So what’s the most important aspect of your community? Is it aesthetics? Sense of belonging? Neighbors knowing neighbors? Desirability to home buyers?
  • 17 Ways to Get the Best From Your Contractor

    When you hire a contractor, it could either be the best decision you ever made, or the worst. The stakes are high; a good contractor will execute your vision on time and on budget, whereas a not-so-good one will be the source of bad workmanship, unexpected delays, inconvenience and a whole lot of headaches.
  • Bidding Process Simplification Tips for HOAs

    Picture this: your homeowners association has a big job that needs to be done, so you’ve got to find a qualified contractor to do it. How do you manage your vendor selection process to make sure you find the best one to fill your needs?
  • Learn the Basics of HOA Board Meeting Protocol

    Regardless of how you feel about them, board meetings are more than just something your community association chooses to do. They are something your community association must do. Board meetings are crucial to the governance of your community association. If they aren't run effectively, chances are your association won't function well either.
  • Community Awareness: Protect Your Neighbors by Tuning Into Their Routines

    There’s a big difference between being a busybody and having a general awareness of your neighbors’ regular activities. Knowing their routines enables you to quickly realize when something is awry, especially for residents who live alone. And in a true emergency, that awareness could literally save a life.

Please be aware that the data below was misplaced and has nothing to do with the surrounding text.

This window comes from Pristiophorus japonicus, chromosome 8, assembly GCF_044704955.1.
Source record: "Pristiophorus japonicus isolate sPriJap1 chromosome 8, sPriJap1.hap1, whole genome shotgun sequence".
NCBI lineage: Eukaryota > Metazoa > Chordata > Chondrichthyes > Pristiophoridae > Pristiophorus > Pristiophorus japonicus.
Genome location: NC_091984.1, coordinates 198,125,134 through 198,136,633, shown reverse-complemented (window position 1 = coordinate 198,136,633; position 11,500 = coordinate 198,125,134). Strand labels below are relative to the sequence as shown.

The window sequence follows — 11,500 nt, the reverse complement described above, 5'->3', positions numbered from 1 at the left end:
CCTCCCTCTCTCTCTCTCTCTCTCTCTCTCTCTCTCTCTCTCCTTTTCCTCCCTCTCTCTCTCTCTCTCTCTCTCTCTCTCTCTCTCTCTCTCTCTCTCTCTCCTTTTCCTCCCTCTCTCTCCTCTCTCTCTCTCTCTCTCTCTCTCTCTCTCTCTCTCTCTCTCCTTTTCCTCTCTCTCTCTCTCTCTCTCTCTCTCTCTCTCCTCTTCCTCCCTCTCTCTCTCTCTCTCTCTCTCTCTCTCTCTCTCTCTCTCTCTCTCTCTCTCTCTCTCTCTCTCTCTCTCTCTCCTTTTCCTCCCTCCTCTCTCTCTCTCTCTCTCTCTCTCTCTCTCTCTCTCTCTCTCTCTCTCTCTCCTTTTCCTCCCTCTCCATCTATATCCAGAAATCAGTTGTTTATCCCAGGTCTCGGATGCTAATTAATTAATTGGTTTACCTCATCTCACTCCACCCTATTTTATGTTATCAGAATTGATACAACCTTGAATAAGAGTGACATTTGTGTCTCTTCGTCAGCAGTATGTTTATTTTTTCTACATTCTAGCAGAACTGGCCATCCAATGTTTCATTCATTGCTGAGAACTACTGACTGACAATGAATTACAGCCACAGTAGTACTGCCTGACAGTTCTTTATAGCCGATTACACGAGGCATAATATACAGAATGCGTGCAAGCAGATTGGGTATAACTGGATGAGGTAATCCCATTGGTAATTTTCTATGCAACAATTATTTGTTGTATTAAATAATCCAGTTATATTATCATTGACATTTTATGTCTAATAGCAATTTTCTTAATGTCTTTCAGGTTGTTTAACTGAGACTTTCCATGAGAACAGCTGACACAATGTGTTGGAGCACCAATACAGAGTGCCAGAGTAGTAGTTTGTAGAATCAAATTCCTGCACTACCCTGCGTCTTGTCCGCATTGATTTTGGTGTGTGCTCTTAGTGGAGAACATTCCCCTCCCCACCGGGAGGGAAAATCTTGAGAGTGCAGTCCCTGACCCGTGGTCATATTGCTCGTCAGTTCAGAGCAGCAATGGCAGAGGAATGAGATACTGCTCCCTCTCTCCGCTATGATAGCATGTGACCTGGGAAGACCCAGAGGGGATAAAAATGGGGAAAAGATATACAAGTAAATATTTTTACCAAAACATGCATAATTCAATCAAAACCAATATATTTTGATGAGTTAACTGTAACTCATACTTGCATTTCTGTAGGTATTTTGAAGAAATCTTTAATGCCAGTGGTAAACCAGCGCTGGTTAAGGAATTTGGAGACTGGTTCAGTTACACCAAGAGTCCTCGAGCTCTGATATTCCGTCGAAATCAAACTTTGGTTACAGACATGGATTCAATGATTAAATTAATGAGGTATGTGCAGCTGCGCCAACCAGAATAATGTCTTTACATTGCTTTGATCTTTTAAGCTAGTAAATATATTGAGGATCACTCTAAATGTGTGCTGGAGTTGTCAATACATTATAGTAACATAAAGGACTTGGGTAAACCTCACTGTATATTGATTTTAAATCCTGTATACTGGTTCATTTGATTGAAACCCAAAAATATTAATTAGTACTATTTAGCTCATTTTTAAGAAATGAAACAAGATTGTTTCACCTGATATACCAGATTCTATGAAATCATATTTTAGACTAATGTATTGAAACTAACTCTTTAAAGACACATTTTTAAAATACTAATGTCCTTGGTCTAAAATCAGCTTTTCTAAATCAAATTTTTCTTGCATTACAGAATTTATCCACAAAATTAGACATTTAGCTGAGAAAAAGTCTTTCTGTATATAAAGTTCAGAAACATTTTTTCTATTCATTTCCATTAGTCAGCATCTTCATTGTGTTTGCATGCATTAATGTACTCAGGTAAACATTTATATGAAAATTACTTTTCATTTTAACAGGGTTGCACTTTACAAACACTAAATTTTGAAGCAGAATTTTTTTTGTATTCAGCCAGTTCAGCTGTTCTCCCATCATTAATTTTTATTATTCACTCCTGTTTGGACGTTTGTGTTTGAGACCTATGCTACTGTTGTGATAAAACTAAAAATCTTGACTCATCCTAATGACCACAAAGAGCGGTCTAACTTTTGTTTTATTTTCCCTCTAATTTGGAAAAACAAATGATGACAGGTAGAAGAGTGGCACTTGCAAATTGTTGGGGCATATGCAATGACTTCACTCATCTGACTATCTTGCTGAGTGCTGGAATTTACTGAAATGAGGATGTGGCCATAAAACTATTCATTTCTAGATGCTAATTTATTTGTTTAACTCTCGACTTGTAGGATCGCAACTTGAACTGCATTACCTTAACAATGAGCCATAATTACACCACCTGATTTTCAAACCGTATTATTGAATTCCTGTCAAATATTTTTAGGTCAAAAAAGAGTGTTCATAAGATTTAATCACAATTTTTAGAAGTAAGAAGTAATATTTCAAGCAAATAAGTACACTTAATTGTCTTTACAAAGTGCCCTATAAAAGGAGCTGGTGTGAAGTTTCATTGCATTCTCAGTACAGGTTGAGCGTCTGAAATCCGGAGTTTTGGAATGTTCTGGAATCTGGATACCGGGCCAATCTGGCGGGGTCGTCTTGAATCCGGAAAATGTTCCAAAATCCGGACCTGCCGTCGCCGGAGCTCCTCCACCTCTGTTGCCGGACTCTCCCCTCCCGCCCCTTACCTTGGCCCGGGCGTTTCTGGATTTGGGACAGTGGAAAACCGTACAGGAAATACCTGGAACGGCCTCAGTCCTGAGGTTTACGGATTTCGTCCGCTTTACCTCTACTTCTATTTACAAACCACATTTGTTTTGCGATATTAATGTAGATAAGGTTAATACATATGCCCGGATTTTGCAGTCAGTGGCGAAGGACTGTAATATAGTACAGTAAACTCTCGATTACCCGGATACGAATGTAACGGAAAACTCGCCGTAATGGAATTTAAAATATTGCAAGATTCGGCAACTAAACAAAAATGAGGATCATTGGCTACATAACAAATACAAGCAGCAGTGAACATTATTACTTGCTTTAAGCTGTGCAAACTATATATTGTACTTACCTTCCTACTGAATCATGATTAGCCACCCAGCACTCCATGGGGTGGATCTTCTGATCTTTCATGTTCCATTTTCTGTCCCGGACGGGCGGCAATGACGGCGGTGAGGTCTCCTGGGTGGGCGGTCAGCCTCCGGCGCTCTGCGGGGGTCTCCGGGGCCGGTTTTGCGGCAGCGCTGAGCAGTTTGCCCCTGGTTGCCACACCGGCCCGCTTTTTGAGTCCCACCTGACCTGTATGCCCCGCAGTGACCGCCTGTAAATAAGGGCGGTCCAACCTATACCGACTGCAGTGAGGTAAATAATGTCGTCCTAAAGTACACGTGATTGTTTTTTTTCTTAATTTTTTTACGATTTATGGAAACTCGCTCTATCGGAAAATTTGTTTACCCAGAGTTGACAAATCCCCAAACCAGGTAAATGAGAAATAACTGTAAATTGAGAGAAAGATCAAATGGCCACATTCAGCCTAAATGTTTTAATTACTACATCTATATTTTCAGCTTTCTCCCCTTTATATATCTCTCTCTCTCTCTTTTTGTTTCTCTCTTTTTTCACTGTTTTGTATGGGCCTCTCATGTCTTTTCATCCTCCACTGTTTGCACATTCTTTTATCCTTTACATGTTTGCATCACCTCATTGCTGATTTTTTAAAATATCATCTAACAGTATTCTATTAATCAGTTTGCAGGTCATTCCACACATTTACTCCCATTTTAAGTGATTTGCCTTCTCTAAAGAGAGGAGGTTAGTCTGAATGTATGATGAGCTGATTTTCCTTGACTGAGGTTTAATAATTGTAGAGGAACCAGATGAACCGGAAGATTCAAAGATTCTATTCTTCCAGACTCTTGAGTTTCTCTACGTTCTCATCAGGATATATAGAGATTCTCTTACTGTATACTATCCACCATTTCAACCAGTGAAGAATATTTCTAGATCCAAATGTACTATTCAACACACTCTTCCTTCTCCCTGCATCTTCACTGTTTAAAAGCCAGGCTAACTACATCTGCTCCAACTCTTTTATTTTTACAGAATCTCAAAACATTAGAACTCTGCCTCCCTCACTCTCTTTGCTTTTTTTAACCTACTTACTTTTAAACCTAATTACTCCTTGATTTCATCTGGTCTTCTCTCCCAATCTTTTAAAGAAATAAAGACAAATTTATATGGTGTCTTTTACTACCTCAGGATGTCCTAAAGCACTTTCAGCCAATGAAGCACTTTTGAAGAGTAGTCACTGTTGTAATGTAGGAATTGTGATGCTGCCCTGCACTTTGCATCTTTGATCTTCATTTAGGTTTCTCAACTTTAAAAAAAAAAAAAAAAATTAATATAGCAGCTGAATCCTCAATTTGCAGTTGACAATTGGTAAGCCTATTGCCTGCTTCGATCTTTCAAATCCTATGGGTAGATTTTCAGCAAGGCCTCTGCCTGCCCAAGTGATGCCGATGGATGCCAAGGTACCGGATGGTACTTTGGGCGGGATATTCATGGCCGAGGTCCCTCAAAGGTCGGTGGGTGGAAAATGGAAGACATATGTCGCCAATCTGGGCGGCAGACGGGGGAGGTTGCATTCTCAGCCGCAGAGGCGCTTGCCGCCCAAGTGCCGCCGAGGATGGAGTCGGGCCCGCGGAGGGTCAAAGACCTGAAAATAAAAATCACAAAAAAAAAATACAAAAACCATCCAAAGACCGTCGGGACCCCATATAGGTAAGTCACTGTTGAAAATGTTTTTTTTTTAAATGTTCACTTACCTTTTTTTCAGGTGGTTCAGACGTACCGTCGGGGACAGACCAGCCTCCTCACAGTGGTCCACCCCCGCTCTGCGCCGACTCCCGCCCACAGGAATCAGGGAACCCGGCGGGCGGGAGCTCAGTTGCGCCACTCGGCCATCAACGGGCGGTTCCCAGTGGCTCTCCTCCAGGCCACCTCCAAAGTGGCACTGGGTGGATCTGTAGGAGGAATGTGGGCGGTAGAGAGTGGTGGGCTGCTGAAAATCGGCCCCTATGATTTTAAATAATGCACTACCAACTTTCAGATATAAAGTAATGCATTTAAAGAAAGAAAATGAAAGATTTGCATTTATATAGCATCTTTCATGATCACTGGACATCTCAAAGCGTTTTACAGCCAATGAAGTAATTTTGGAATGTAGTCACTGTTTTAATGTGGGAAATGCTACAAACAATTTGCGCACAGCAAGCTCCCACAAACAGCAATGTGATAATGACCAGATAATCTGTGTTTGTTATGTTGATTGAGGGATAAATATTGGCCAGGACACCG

• Community Management 101: Top Tips for Board Members

    Whether you’re a new or current board member, you can avoid major issues and make your term more fruitful, rewarding and, above all, effective by following these 9 tips for board members.
  • Five Reasons to Use Quality Vendors

    When you have a large-scale project slated for your community, it’s tempting to select a vendor based on price. After all, what’s more important than saving your association money?
  • Great Communication Can Help With Vendor Management

    Vendor management is a large part of serving on the board of a managed community. Every community has outside partners for services like landscaping, sanitation, cable and Internet provision, pool maintenance, valet services and more. Open and effective communication among the board, the management company and the vendors employed by the association is an important part of making the most of any community’s operating budget and improving the lifestyles of its residents.
  • Hiring HOA Vendors? Legal Issues to Consider

    Your Board of Directors oversees the many day-to-day tasks required to operate and maintain your community… but they can’t do it alone. Over the course of the year, your homeowners association will hire vendors to provide a variety of services to keep your community running smoothly, such as exterior painting, plumbing, electrical, landscaping, tree trimming, equipment repair, exterminating, pool maintenance, street repair, and more. And then there are capital improvements, unforeseen events or emergency repairs — yeah, you’ll need vendors to take care of those, too.
  • How Can My Association Fund an HOA Capital Improvement?

    Nothing lasts forever…and when it comes time to replace your high-rise roof, community pool or to add new amenities, your association will need to determine how to pay for it. All of these things – significant repairs and replacements, as well as new construction – are considered capital improvements.
  • Raising a Family in a High-Rise – How Communities are Making it Easier

    When a lot of people think about high-rise living, they don’t necessarily jump to the idea of families in high-rises. In many cities, high-rises are still considered the domain of the young and single, or couples without kids or active retirees. The New York Times even ran a piece, in 1987, decreeing that “A High-Rise Is Not a Home for Children.” But today, thanks to a Millennial generation that doesn’t want to commute from the ‘burbs, more and more high-rises are actively courting families as residents.